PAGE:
[EM] 1-person-1-vote has been abandoned.

Alex Small asmall at physics.ucsb.edu
Tue Jan 14 10:58:51 PST 2003

At the risk of reopening Pandora's box, the 1p1v debate seems to boil down
to a debate over definitions.  Some people take 1p1v to mean equal
opportunity, others mean equal power.  The first criterion is equivalent
to Markus's Anonymity criterion, passed by any reasonable method.  The
second requires a careful and precise definition, and may be an
interesting criterion to apply when evaluating methods.

Since my interest in the 1p1v thread waxed and waned, I can't recall if a
precise statement of the "voting power" definition was ever posted.  In
any case, Steph's suggestion of a different name, e.g. "Reciprocal
Fairness" would be a nice way to end the debate over "What is 1p1v?"  We
could then move to the more fruitful question "Is this a desirable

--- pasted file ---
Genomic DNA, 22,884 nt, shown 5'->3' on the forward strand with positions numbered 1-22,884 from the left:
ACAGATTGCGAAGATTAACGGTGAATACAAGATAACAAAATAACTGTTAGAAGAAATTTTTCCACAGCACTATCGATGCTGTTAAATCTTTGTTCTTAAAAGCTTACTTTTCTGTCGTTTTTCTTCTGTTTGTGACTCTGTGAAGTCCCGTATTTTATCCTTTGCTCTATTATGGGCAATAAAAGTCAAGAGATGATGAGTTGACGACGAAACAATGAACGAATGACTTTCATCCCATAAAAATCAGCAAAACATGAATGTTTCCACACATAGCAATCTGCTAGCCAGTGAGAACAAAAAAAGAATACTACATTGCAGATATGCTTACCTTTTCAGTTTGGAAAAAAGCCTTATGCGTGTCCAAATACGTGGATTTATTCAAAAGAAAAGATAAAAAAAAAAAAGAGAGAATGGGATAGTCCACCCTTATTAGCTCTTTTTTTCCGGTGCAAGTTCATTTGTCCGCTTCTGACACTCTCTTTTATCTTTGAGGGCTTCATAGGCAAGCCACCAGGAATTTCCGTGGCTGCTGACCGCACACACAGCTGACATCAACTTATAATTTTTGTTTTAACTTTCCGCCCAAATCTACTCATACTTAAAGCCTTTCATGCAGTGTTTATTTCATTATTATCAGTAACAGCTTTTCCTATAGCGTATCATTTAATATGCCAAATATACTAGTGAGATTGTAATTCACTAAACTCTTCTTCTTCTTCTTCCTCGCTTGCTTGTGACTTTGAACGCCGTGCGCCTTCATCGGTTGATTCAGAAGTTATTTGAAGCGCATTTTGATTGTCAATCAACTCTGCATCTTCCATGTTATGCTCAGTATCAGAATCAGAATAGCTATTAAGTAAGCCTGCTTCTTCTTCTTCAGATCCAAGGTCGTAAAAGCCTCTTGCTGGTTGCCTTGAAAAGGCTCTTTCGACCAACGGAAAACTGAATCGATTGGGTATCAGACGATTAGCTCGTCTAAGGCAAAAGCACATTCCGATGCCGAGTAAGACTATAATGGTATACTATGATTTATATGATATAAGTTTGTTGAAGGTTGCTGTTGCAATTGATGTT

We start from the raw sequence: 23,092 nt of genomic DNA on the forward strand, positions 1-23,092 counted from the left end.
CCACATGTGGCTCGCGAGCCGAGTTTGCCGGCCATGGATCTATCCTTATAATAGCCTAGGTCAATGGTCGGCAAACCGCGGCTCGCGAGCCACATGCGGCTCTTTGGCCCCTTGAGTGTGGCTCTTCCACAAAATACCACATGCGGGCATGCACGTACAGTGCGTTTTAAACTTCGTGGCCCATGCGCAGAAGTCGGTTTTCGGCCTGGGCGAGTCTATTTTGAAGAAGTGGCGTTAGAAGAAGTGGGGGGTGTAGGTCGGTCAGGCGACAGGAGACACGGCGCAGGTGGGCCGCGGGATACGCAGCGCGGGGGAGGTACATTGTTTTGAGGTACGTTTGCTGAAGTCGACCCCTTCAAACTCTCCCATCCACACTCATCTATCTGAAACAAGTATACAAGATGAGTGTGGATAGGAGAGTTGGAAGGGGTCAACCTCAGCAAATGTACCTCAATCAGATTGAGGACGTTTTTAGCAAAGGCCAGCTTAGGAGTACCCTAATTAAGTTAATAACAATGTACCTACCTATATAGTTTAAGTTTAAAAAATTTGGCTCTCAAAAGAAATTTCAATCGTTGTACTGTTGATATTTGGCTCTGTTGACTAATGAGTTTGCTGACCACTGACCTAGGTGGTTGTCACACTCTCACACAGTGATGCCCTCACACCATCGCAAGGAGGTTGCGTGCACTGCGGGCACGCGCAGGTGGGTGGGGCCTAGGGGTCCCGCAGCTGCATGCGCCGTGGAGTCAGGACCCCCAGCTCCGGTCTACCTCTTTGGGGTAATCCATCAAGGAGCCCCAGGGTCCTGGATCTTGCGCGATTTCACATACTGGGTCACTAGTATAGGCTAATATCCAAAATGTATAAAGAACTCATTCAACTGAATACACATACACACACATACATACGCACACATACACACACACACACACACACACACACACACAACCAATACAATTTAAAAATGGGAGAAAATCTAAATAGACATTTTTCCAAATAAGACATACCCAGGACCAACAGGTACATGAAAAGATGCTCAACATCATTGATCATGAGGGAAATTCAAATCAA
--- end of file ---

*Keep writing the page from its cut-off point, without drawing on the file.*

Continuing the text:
property to demand when designing election methods?"

In general, arguments over definitions are generally pointless when the
question is "What does this word mean?"  If they can't agree, then the
best solution is to use two different words for the two different
definitions.  Linguists might not approve, but it enables discussion to
move forward.  However, when people agree on the general idea (e.g.
Reciprocal Fairness requires all ballots to have equal influence in some
sense) then efforts to formulate a more precise and useful definition can
lead to stimulating debates.  Let's go in that direction.


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